Locatrix Communications is a developer of mobile location-based application services, for deployment by enterprises and mobile network operators.
The four-year old Brisbane-based company is the brains behind the Uandme™ social networking service, which lets mobile subscribers find their friends, receive alerts when they are nearby, and browse for places to meet. Uandme also allows users to share geo-tagged content – such as text messages, blogs and photos. The service is currently being deployed on a number of mobile networks in Australia, Asia and Europe.
When Telstra, Australia’s leading mobile network operator, wanted to enable a social networking community across its extensive subscriber base, it selected Locatrix to provide an industry-leading solution.
The Locatrix UandMe service, which in the Telstra context is known as WhereisEveryone, lets users with GSM, 3G and HSDPA mobile services keep a real-time and constantly updated snapshot of colleagues’ and buddies’ locations on their cell phones, and set up individual alerts. Once the group – all users have to expressly permit the tracking – has converged, they can use location services to help them find a nearby point of interest or meeting place.
Locatrix started development on Sun hardware running Solaris, then went the Linux route – first with Red Hat Linux and then, after active lobbying from their software architect, to servers running Canonical’s Ubuntu distribution.
“We tried Ubuntu as a development platform and it quickly spread through our various projects, [so] we made a decision to host our first mobile operator deployment – Telstra – on Ubuntu,” said Locatrix Founder & CEO Mark White.
Ubuntu fit the job like a glove, he said. For one thing, it allows developers to install and lock down the specific components they want. That has big ramifications from a footprint and security perspective. Unlike other major Linux distributions, with Ubuntu there was no need to recompile from source code every time the developers had to work on more than one native platform.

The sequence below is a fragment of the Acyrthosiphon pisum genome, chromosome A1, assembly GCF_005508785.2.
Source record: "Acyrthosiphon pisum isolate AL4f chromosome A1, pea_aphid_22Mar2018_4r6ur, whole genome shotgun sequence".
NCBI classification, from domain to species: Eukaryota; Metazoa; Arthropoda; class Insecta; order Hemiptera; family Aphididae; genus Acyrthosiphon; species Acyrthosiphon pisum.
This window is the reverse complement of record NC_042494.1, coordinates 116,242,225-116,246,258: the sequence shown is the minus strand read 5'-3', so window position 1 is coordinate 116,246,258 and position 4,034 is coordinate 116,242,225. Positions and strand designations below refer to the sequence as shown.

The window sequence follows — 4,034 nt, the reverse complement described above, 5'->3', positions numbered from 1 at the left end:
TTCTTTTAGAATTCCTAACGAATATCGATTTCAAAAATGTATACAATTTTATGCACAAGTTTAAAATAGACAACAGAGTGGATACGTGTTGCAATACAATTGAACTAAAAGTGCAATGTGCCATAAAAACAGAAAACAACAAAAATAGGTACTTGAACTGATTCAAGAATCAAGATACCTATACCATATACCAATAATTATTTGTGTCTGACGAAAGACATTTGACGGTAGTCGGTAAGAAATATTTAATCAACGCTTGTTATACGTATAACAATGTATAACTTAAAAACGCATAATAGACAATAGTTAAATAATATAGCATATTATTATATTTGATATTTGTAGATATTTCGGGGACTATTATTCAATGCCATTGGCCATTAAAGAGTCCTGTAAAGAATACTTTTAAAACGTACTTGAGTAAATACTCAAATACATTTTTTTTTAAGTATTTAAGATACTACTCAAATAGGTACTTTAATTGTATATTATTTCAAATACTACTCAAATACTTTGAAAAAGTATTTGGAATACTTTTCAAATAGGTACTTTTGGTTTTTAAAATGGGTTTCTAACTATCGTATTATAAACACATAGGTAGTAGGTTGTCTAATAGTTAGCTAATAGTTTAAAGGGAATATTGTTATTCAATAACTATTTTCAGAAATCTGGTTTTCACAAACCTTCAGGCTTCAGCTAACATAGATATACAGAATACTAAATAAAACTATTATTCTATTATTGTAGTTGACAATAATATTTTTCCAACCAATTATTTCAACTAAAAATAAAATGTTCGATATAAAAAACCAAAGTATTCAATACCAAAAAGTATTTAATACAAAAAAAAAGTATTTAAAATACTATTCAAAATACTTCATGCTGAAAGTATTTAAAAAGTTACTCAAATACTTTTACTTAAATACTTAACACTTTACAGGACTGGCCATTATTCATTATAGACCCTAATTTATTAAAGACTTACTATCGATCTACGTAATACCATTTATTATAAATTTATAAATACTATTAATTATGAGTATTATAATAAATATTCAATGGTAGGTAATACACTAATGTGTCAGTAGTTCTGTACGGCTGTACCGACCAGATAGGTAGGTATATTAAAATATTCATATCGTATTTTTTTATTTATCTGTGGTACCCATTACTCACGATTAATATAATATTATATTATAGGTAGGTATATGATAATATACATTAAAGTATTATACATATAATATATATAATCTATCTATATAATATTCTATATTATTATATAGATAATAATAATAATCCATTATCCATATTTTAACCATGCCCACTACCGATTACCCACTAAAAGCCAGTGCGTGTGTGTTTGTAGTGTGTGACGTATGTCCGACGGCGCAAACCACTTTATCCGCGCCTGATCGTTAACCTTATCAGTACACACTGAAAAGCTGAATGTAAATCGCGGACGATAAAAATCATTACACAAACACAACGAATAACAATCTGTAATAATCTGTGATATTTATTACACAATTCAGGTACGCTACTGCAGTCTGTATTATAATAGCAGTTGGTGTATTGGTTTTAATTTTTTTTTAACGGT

“The minimum install capability lets us deploy a basic LAMP configuration very quickly, running only the services and daemons that we need – and nothing else,” he stressed. “Hardware detection is fantastic and the stock kernel has everything we need. From a security standpoint, the fact that we get to select very specific package sets to be installed is useful.”
The company’s developers also rave about Ubuntu’s AptGet (advanced packaging tool) which automates the retrieval, configuration and installation of applications and eases their management. AptGet is a “huge improvement” over the RTM package manager found in other distributions, White noted.
Telstra, which launched the service via its BigPond Mobile portal in February 2007, is thrilled by the uptake of Whereis Everyone. Indeed, the community of users grows by thousands every week, and the stability of Ubuntu Linux has been a key factor it the service’s success.
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